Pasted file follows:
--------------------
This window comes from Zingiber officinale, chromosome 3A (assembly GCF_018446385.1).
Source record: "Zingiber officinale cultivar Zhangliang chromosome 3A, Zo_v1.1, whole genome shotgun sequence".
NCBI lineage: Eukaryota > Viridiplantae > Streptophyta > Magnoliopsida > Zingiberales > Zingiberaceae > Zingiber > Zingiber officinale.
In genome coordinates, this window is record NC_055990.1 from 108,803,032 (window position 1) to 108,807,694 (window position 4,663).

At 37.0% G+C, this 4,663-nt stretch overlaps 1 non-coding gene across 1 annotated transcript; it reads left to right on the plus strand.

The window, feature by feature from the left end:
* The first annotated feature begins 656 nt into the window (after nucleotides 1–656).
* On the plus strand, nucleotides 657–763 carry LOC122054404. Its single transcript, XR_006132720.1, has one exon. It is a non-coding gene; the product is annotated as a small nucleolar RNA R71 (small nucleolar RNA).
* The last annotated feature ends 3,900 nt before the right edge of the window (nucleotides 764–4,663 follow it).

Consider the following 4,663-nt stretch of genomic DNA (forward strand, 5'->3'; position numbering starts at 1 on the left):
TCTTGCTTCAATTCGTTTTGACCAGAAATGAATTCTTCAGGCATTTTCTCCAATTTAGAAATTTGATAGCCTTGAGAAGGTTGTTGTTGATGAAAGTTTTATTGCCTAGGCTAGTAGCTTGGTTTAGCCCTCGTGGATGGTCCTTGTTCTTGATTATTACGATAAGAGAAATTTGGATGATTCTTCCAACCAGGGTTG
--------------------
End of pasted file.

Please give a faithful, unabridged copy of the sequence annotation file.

This window comes from Zingiber officinale, chromosome 3A (assembly GCF_018446385.1).
Source record: "Zingiber officinale cultivar Zhangliang chromosome 3A, Zo_v1.1, whole genome shotgun sequence".
NCBI lineage: Eukaryota > Viridiplantae > Streptophyta > Magnoliopsida > Zingiberales > Zingiberaceae > Zingiber > Zingiber officinale.
In genome coordinates, this window is record NC_055990.1 from 108,803,032 (window position 1) to 108,807,694 (window position 4,663).

At 37.0% G+C, this 4,663-nt stretch overlaps 1 non-coding gene across 1 annotated transcript; it reads left to right on the plus strand.

The window, feature by feature from the left end:
* The first annotated feature begins 656 nt into the window (after nucleotides 1–656).
* On the plus strand, nucleotides 657–763 carry LOC122054404. Its single transcript, XR_006132720.1, has one exon. It is a non-coding gene; the product is annotated as a small nucleolar RNA R71 (small nucleolar RNA).
* The last annotated feature ends 3,900 nt before the right edge of the window (nucleotides 764–4,663 follow it).

Consider the following 4,663-nt stretch of genomic DNA (forward strand, 5'->3'; position numbering starts at 1 on the left):
TCTTGCTTCAATTCGTTTTGACCAGAAATGAATTCTTCAGGCATTTTCTCCAATTTAGAAATTTGATAGCCTTGAGAAGGTTGTTGTTGATGAAAGTTTTATTGCCTAGGCTAGTAGCTTGGTTTAGCCCTCGTGGATGGTCCTTGTTCTTGATTATTACGATAAGAGAAATTTGGATGATTCTTCCAACCAGGGTTG